4. These contentions of learned counsel, it appears to us, are not based on settled principles on which partnership property is held by the partners of the firm. We will, therefore, first take up the question as to what is the interest of the partners in the firm property. The next question for consideration appears to be whether a decree against partnership property can be passed without all the partners being joined as defendants by name in the decree. The third question would be whether execution can proceed against the partnership property without joining all the partners to the execution. Lastly, it would be noted as to what is the position of the Insolvency Court or the insolvency receiver, in whom the share of a partner has vested, with regard to the disposal of property by the solvent partners in the course of winding up of the partnership affairs.
5. Lindley, on Partnership, 12th Edition, has brought out the distinction between partnership property and other joint property at pages 57 and 58. As many as eight points of distinction have been noted; but for our purpose points Nos. 3, 4, 5 and 6 are relevant and are as follows:--
'3. One co-owner can, without the consent of the others, transfer his interest, or in the case of land his equitable interest, to a stranger, so as to put him in the same position as regards the other owners as the transferor himself was before the transfer, except that in the case of a transfer by a joint tenant the stranger will become a tenant in common, or in the case of land a tenant in common in equity with the other owners. A partner cannot do this.
4. One co-owner is not as such the agent, real or implied, of the others. A partner is.
5. One co-owner has no lien on the thing owned in common for outlays or expenses, nor for what may be due from the others as their share of a common debt. A partner has.
6. Before the changes in the law brought about by the Law of Property Act, 1925, one co-owner of land was entitled to have it divided between himself and co-owners, but not (except by virtue of the Partition Acts) to have it sold against their consent. A partner has no right to partition in specie, but, speaking generally, is entitled, on a dissolution, to have the partnership property, whether land or not, sold, and the proceeds divided.'
It will, therefore, be seen that although partnership property is in one sense joint property between the partners, the rights of the partners really do not extend to a share in each partnership property.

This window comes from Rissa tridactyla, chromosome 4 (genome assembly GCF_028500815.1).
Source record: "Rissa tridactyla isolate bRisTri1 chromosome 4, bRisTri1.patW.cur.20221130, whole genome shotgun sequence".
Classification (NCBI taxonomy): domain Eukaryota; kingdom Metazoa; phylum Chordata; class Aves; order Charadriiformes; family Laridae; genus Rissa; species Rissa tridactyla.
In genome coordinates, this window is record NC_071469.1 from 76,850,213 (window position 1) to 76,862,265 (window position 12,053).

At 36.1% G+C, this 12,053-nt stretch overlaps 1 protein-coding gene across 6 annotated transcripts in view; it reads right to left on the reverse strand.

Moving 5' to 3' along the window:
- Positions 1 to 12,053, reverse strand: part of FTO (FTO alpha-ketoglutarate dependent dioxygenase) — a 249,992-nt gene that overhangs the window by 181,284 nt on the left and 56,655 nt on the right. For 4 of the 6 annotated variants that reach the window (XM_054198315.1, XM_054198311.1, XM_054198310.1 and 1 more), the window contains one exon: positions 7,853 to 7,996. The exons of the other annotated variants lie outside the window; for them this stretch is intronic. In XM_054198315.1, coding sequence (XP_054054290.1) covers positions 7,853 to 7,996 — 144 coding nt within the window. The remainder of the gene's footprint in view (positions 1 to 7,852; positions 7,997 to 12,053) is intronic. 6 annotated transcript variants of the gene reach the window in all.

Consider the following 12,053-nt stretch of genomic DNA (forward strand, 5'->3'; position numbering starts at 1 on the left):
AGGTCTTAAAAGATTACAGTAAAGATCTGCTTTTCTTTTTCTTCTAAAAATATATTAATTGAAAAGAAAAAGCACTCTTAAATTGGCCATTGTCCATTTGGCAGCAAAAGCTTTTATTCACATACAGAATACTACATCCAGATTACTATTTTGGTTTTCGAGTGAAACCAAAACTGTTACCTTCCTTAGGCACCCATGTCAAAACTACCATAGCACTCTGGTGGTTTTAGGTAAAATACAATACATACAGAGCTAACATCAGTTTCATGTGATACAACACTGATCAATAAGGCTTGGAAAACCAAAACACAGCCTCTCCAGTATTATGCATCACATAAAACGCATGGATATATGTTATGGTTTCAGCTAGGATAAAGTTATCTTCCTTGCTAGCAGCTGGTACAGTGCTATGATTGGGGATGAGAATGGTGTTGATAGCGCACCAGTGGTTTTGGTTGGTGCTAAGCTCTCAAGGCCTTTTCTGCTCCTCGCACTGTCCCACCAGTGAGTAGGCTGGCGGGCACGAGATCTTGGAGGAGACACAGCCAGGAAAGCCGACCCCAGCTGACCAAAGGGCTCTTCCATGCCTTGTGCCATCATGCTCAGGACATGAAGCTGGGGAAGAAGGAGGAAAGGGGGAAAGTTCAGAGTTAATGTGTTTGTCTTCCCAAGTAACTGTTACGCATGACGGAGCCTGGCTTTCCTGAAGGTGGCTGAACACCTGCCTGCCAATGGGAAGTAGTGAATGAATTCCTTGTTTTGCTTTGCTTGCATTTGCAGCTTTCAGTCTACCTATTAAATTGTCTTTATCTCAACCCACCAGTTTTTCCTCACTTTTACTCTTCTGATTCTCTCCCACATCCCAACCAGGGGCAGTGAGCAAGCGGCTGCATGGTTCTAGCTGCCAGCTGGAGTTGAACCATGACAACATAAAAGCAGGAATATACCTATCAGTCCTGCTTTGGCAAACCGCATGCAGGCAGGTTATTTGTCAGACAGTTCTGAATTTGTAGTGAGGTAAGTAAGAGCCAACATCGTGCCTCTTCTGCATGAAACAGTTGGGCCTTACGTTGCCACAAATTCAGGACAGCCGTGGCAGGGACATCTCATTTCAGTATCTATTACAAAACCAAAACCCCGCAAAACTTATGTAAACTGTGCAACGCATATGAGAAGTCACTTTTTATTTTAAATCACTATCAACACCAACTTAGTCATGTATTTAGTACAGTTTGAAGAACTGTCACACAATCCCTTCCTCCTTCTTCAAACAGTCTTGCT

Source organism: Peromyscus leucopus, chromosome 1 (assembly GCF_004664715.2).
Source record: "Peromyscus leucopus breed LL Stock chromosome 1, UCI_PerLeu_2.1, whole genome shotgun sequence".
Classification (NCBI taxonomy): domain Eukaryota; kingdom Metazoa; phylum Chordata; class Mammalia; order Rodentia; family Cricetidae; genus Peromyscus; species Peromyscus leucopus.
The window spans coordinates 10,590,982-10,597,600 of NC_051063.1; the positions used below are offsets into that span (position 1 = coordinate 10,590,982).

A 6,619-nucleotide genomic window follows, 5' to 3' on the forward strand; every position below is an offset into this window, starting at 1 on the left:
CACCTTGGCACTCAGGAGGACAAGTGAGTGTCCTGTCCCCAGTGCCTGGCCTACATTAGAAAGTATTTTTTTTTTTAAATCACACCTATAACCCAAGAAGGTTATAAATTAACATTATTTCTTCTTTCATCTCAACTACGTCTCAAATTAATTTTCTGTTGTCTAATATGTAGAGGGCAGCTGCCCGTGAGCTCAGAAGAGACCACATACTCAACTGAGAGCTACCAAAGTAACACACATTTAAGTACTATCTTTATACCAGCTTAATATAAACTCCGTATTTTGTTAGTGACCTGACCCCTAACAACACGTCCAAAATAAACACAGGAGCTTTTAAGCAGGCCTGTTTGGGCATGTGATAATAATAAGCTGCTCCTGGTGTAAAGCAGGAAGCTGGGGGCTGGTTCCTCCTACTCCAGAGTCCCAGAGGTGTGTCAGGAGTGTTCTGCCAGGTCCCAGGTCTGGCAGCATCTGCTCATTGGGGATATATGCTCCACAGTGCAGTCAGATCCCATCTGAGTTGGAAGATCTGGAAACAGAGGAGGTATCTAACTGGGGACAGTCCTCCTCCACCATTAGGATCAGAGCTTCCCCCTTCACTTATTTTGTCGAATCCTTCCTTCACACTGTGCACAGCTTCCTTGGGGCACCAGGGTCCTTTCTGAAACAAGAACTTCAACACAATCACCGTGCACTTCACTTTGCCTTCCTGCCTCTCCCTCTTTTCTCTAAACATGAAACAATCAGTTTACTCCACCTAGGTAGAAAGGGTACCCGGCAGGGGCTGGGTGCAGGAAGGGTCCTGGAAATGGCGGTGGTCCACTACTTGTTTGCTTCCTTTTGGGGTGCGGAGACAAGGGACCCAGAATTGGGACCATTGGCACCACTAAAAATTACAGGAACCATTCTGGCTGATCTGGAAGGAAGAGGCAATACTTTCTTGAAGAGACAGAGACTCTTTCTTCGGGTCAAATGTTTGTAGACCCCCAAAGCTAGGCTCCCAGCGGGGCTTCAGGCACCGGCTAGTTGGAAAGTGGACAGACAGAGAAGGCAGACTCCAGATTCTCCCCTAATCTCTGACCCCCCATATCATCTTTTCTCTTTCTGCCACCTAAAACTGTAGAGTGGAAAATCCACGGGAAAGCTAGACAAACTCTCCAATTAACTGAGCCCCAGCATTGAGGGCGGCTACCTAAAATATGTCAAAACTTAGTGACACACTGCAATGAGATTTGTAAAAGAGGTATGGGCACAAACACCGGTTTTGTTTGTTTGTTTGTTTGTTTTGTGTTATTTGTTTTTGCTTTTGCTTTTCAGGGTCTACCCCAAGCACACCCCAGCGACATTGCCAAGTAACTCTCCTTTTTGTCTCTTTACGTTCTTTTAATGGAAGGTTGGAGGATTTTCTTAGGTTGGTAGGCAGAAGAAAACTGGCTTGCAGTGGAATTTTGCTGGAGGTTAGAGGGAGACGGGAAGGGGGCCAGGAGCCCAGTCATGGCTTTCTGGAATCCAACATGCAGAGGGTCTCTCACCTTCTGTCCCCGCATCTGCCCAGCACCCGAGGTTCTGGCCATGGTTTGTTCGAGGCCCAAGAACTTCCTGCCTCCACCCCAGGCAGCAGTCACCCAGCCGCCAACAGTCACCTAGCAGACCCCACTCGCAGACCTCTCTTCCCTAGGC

6. This question has been dealt with in the Halsbury's Laws of England, 3rd Edition Vol. 28, at page 534, paragraph 1032, as follows:
'The share of a partner is his proportion of the joint assets after their realisation and conversion into money, and after payment and discharge of the joint debts and liabilities.'
Lindley on Partnership, same Edition, at page 375 has summarized the share of a partner thus:
'What is meant by the share of a partner is his proportion of the partnership assets after they have been all realised and converted into money, and all the partnership debts and liabilities have been paid and discharged. This it is, and this only, which on the death of a partner passes to his representatives, or to a legatee of his share, which under the old law was considered as bona notabilia; and which on his bankruptcy passes to his trustee.'
7. Dealing with the right of a trustee on bankruptcy of one of the partners, Lindley speaks again at pages 689-690 as follows:--
'When one of several partners is adjudicated bankrupt his trustee becomes entitled to all his separate property, and to all his interest in the joint property; ..... Consequently the trustee can claim nothing as the bankrupt's share until all the joint creditors have been paid and the partnership accounts have been duly taken and adjusted.'
Again, the learned author at pages 715-716 summarizes the law as follows:--
'The trustee, as has already been observed, does not become a partner in the firm. The solvent partners are entitled to get in the joint assets; and unless there be some misconduct on the part of the solvent partners, or unless the solvent partners are dead or abroad, the trustee has no right to interfere in the winding up or management of the partnership business.'